keywords = "Anticoagulation, Cushing disease, Cushing syndrome, Hypercoagulability, Venous thromboembolism",
author = "Jeffrey Wagner and Fabienne Langlois and {Ting Lim}, {Dawn Shao} and Shirley McCartney and Maria Fleseriu",
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AU - Wagner, Jeffrey

AU - Langlois, Fabienne

AU - Ting Lim, Dawn Shao

AU - McCartney, Shirley

AU - Fleseriu, Maria

PY - 2018/1/1

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N2 - Background: Hypercortisolism has been implicated in the development of venous thromboembolic events (VTE). We aimed to characterize VTE risk in endogenous Cushing's syndrome (CS) patients, compare that risk to other pathologies, and determine if there are any associated coagulation factor changes. Methods: Medline and Scopus search for “hypercortisolism” and “thromboembolic disease” from January 1980 to April 2017 to include studies that reported VTE rates and/or coagulation profile of CS patients. A systematic review and meta-analysis were performed. Results: Forty-eight studies met inclusion criteria. There were 7,142 CS patients, average age was 42 years and 77.7% female. Odds ratio of spontaneous VTE in CS is 17.82 (95%CI 15.24-20.85, p < 0.00001) when comparing to a healthy population. For CS patients undergoing surgery, the odds ratio (both with / without anticoagulation) of spontaneous VTE is 0.26 (95%CI 0.07-0.11, p < 0.00001)/0.34 (0.19-0.36, p < 0.00001) when compared to patients undergoing hip fracture surgery who were not treated with anticoagulants. Coagulation profiles in patients with CS showed statistically significant differences compared to controls, as reflected by increases in von Willebrand factor (180.11 vs. 112.53 IU/dL, p < 0.01), as well as decreases in activated partial thromboplastin time (aPTT; 26.91 vs. 30.65, p < 0.001) and increases in factor VIII (169 vs. 137 IU/dL, p < 0.05). Conclusion: CS is associated with significantly increased VTE odds vs. general population, but lower than in patients undergoing major orthopedic surgery. Although exact timing, type, and dose of anticoagulation medication remains to be established, clinicians might consider monitoring vWF, PTT, and factor VIII when evaluating CS patients and balance advantages of thromboprophylaxis with risk of bleeding.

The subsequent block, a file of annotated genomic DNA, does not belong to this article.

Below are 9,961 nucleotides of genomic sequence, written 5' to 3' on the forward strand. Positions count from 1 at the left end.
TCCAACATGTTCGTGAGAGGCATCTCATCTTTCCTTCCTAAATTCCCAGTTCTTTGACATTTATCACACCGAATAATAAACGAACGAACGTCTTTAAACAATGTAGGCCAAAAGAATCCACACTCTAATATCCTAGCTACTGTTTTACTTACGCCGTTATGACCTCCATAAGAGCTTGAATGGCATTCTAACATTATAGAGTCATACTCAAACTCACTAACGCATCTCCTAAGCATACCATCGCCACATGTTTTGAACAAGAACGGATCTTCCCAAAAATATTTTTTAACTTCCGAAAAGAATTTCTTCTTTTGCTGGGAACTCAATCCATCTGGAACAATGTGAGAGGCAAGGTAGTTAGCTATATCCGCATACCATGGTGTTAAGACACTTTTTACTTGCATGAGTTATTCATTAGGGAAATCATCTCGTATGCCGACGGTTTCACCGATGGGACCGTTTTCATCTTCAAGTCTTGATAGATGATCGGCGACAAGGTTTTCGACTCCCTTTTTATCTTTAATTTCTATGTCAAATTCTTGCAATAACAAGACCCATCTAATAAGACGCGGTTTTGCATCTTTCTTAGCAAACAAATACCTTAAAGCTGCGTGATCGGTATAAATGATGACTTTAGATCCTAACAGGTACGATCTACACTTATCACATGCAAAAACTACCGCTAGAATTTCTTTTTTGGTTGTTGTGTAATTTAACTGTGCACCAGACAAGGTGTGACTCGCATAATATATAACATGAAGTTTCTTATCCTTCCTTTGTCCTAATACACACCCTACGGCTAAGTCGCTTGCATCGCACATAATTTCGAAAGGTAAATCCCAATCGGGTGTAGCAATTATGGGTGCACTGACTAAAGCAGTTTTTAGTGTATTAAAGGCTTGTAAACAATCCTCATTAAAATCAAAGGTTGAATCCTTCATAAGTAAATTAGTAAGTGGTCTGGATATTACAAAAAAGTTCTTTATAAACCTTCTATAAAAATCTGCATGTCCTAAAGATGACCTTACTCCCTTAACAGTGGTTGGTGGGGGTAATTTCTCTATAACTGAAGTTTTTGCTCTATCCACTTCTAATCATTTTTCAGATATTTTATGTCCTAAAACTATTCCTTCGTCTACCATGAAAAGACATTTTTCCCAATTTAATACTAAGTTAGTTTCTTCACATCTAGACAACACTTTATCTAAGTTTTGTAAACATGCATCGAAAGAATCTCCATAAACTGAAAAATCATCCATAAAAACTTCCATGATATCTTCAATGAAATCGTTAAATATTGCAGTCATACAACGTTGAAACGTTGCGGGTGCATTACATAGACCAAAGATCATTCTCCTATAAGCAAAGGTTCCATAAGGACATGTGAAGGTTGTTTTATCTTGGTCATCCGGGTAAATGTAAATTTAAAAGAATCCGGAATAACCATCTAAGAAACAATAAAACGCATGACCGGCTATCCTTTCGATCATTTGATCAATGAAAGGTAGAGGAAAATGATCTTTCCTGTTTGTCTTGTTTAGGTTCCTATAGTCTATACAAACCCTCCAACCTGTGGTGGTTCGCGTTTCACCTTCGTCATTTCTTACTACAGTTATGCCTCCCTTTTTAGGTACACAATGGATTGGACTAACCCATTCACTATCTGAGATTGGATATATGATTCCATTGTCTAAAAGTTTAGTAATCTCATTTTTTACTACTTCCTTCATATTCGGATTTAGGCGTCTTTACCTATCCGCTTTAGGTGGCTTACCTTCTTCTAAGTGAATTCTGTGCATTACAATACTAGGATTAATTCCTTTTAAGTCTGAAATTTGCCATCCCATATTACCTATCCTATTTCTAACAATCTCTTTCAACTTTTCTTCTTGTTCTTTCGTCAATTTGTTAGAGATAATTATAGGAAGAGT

AB - Background: Hypercortisolism has been implicated in the development of venous thromboembolic events (VTE). We aimed to characterize VTE risk in endogenous Cushing's syndrome (CS) patients, compare that risk to other pathologies, and determine if there are any associated coagulation factor changes. Methods: Medline and Scopus search for “hypercortisolism” and “thromboembolic disease” from January 1980 to April 2017 to include studies that reported VTE rates and/or coagulation profile of CS patients. A systematic review and meta-analysis were performed. Results: Forty-eight studies met inclusion criteria. There were 7,142 CS patients, average age was 42 years and 77.7% female. Odds ratio of spontaneous VTE in CS is 17.82 (95%CI 15.24-20.85, p < 0.00001) when comparing to a healthy population. For CS patients undergoing surgery, the odds ratio (both with / without anticoagulation) of spontaneous VTE is 0.26 (95%CI 0.07-0.11, p < 0.00001)/0.34 (0.19-0.36, p < 0.00001) when compared to patients undergoing hip fracture surgery who were not treated with anticoagulants. Coagulation profiles in patients with CS showed statistically significant differences compared to controls, as reflected by increases in von Willebrand factor (180.11 vs. 112.53 IU/dL, p < 0.01), as well as decreases in activated partial thromboplastin time (aPTT; 26.91 vs. 30.65, p < 0.001) and increases in factor VIII (169 vs. 137 IU/dL, p < 0.05). Conclusion: CS is associated with significantly increased VTE odds vs. general population, but lower than in patients undergoing major orthopedic surgery. Although exact timing, type, and dose of anticoagulation medication remains to be established, clinicians might consider monitoring vWF, PTT, and factor VIII when evaluating CS patients and balance advantages of thromboprophylaxis with risk of bleeding.

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KW - Cushing disease

KW - Cushing syndrome

KW - Hypercoagulability

KW - Venous thromboembolism